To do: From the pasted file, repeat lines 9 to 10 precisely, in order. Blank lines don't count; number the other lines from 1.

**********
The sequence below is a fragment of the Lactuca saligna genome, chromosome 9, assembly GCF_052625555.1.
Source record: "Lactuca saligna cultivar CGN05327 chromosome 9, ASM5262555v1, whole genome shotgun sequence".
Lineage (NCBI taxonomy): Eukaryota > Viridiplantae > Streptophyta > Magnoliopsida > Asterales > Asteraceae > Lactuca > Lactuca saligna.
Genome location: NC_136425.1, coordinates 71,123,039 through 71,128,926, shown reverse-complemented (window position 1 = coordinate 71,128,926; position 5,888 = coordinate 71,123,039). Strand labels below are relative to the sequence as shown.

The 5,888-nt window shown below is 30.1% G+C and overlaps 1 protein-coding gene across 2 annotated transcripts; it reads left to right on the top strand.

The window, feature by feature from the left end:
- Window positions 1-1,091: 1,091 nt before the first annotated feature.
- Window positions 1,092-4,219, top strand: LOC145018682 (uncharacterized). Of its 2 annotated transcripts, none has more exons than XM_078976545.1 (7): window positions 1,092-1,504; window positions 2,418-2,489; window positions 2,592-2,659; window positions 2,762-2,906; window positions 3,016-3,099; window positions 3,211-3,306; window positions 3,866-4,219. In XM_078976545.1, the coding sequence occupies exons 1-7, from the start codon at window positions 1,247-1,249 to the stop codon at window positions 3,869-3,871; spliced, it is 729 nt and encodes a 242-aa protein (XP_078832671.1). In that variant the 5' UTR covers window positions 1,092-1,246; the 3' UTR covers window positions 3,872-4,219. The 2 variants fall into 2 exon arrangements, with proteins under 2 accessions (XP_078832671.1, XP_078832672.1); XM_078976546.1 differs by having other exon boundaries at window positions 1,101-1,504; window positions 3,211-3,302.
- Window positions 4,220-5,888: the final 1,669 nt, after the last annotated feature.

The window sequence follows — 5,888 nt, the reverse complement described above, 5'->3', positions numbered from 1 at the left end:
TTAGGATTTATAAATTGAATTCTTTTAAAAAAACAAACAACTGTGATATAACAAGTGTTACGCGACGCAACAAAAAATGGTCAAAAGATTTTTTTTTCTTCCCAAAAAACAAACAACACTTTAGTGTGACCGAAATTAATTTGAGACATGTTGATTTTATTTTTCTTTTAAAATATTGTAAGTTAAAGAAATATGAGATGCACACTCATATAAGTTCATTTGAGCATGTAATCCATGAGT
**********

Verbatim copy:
- Window positions 4,220-5,888: the final 1,669 nt, after the last annotated feature.

The window sequence follows — 5,888 nt, the reverse complement described above, 5'->3', positions numbered from 1 at the left end: